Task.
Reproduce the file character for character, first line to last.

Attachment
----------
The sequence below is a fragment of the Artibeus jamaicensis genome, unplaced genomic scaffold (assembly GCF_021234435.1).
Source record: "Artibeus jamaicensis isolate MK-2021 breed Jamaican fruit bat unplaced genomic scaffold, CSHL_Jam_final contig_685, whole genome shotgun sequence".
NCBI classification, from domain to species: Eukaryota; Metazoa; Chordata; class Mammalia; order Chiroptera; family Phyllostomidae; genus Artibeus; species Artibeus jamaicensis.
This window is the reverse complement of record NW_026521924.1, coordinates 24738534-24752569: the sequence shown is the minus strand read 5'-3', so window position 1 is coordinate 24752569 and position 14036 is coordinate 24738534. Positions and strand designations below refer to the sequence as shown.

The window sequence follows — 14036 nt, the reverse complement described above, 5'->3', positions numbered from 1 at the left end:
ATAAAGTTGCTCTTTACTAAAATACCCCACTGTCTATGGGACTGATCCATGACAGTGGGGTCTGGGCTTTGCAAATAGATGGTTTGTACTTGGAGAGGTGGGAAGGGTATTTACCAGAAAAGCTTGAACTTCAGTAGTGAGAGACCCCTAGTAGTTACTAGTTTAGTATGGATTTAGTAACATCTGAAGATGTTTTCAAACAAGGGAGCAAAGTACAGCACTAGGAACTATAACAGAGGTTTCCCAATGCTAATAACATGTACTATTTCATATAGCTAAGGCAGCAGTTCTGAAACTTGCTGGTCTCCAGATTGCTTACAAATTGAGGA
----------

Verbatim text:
The sequence below is a fragment of the Artibeus jamaicensis genome, unplaced genomic scaffold (assembly GCF_021234435.1).
Source record: "Artibeus jamaicensis isolate MK-2021 breed Jamaican fruit bat unplaced genomic scaffold, CSHL_Jam_final contig_685, whole genome shotgun sequence".
NCBI classification, from domain to species: Eukaryota; Metazoa; Chordata; class Mammalia; order Chiroptera; family Phyllostomidae; genus Artibeus; species Artibeus jamaicensis.
This window is the reverse complement of record NW_026521924.1, coordinates 24738534-24752569: the sequence shown is the minus strand read 5'-3', so window position 1 is coordinate 24752569 and position 14036 is coordinate 24738534. Positions and strand designations below refer to the sequence as shown.

The window sequence follows — 14036 nt, the reverse complement described above, 5'->3', positions numbered from 1 at the left end:
ATAAAGTTGCTCTTTACTAAAATACCCCACTGTCTATGGGACTGATCCATGACAGTGGGGTCTGGGCTTTGCAAATAGATGGTTTGTACTTGGAGAGGTGGGAAGGGTATTTACCAGAAAAGCTTGAACTTCAGTAGTGAGAGACCCCTAGTAGTTACTAGTTTAGTATGGATTTAGTAACATCTGAAGATGTTTTCAAACAAGGGAGCAAAGTACAGCACTAGGAACTATAACAGAGGTTTCCCAATGCTAATAACATGTACTATTTCATATAGCTAAGGCAGCAGTTCTGAAACTTGCTGGTCTCCAGATTGCTTACAAATTGAGGA